Ukertor Gabriel Moti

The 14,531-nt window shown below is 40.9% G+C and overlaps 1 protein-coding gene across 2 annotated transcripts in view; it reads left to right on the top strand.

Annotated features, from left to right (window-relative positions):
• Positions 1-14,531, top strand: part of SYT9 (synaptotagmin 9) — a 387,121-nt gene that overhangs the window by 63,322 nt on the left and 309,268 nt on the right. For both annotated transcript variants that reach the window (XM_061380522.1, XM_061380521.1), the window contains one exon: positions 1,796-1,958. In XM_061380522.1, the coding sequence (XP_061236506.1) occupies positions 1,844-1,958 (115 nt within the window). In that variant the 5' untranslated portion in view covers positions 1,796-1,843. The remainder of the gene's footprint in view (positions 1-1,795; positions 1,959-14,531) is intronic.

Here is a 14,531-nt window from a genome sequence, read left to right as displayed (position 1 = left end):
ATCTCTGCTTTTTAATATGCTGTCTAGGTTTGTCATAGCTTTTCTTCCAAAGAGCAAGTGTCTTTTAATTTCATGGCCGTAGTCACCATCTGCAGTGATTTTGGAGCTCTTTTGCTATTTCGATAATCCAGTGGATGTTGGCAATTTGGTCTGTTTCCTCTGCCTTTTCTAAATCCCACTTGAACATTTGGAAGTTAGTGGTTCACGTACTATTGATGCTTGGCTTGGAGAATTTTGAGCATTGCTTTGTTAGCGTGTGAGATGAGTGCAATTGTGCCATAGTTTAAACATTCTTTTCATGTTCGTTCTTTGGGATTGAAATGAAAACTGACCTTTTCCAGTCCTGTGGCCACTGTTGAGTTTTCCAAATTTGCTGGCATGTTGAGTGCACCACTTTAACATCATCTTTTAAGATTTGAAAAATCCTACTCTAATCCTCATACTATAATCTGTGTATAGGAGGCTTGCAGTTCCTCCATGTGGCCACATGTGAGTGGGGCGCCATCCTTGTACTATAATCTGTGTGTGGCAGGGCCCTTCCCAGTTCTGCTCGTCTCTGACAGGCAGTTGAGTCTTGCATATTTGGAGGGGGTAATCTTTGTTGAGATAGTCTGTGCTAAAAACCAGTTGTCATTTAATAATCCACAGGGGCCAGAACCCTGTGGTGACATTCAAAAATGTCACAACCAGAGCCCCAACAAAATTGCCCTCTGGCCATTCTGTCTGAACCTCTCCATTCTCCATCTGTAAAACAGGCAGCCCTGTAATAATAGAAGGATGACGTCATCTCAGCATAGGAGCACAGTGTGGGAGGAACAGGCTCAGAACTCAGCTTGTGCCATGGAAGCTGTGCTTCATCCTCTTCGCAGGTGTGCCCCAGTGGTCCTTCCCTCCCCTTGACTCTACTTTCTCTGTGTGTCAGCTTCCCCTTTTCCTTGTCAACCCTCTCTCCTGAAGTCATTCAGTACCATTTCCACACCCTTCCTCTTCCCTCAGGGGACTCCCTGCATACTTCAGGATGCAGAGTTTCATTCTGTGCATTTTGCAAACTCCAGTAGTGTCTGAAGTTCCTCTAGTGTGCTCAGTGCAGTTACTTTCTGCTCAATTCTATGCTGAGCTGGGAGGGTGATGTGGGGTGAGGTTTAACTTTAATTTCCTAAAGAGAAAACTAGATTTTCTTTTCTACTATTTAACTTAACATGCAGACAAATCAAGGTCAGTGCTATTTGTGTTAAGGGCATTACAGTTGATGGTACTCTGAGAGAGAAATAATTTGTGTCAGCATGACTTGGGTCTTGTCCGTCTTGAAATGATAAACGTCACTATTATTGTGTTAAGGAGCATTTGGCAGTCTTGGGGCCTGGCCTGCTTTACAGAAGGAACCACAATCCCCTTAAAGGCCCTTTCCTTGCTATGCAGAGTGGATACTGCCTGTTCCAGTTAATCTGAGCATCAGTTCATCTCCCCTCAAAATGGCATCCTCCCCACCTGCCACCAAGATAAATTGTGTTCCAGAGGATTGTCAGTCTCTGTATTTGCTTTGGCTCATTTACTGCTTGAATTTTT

States have looked to their immediate and near neighbours as well as key external or regional powers as potential sources of threat or of protection. Therefore, rather than at the global or local level, the region is where most post-1945 success in achieving security arrangements has been experienced. The paper seeks to provide an assessment of the level of regionalism that has developed in the three regions of Europe, Asia Pacific and West Africa where regionalization has developed the most, but importantly on different degrees. It uses Bjorn Hettne and Fredrik Soderbaum’s ‘New Regional Theory’ to assess the level and direction of regionalism that has occurred in these regions since the end of the Second World War and in the post-Cold War era in the case of Europe and Asia Pacific. It is argued that the development of regionalism is dependent on the support of the regional great power(s); the extent of reciprocity that exists in the relations of the states in the region; and, the level of strategic reassurance that exists among these states. It concludes that Regionalization has emerged in the three regions through similar processes. They all established precedents for cooperation in non-security issues first (ie the EU, ASEAN and ECOWAS) before extending cooperation to security issues (ie NATO, the ARF and the East Asian Summit, and ECOMOG). However, the degree of regionalism that has developed in each region is significantly different.
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